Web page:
March 27, 2015
Greensboro – North Carolina Association of Realtors® President Tony Smith applauded Sen. Mike Lee (New Hanover) for filing legislation to end consent to rate letters from property insurers. Sen. Lee’s bill would close the legal loophole that forces homeowners to pay higher premiums or risk cancellation of their policy.
Release Date: 3/24/2015
QUESTION: The most recent issue of the Real Estate Bulletin describes a case where a listing agent was disciplined for failing to disclose problems associated with the home's foundation. Shortly after closing, the buyers discovered that cracks were forming on the home's ceilings, molding was separating, and windows and doors were not closing properly. The buyers then discovered that at some point prior to listing the home, the sellers had hired a masonry company to jack up the house and repair the foundation. After the buyers filed a complaint with the Real Estate Commission, the listing agent initially stated that he had no knowledge of any foundation issues with the home. He noted that the sellers had completed a Residential Property Disclosure Statement and answered "no" to the questions about knowledge of foundation problems and structural changes to the property. However, when interviewed, the sellers stated that they had spoken to their agent "in general terms" about the foundation repairs and that he "did not make any further inquiries into these repairs". In view of the fact that repairs to the foundation had been completed prior to the home being listed, what did the listing agent do wrong to deserve the discipline he received?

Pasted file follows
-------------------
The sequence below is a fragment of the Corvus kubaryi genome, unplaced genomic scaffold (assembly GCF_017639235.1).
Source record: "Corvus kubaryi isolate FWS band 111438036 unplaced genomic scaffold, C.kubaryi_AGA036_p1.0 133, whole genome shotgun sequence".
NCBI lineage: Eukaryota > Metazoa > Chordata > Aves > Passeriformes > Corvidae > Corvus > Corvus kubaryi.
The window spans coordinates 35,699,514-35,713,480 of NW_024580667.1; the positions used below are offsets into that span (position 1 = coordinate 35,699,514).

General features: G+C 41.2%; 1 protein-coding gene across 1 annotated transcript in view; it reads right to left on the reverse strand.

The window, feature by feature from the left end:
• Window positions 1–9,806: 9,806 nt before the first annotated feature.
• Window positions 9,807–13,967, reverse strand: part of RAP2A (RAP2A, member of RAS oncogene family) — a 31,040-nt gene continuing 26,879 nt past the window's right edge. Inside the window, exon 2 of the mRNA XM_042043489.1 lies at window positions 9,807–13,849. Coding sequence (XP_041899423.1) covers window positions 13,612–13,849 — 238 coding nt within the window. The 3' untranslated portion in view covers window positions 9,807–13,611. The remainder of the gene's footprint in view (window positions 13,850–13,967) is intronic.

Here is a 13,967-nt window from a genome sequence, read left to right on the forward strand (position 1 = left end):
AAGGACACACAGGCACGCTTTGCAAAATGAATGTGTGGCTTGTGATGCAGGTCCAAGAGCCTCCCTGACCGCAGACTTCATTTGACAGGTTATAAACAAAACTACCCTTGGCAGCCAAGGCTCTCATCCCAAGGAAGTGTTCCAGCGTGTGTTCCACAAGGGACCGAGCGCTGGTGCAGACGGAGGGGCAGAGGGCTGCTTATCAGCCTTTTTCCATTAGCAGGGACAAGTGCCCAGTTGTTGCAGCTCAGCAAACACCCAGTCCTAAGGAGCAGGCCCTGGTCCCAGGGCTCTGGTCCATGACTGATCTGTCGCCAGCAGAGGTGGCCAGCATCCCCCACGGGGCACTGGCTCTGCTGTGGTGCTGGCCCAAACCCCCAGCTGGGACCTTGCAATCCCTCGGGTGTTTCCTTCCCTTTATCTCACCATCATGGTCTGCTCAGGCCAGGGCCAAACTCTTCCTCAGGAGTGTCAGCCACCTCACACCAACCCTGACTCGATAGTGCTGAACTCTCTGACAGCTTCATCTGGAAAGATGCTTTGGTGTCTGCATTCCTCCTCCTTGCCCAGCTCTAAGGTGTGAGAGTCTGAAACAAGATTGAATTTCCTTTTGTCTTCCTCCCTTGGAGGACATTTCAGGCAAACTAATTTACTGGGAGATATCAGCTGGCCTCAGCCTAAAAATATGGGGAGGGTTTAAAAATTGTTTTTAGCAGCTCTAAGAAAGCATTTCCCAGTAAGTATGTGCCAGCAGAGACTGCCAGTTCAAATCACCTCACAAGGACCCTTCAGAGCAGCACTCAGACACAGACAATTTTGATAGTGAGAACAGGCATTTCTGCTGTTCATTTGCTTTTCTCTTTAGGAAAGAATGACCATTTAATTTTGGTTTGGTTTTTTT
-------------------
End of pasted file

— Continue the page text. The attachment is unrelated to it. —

Congratulations to both the Charlotte Regional REALTOR® Association and the High Point Regional Association of REALTORS® for the honor of receiving the first ever Community Outreach award.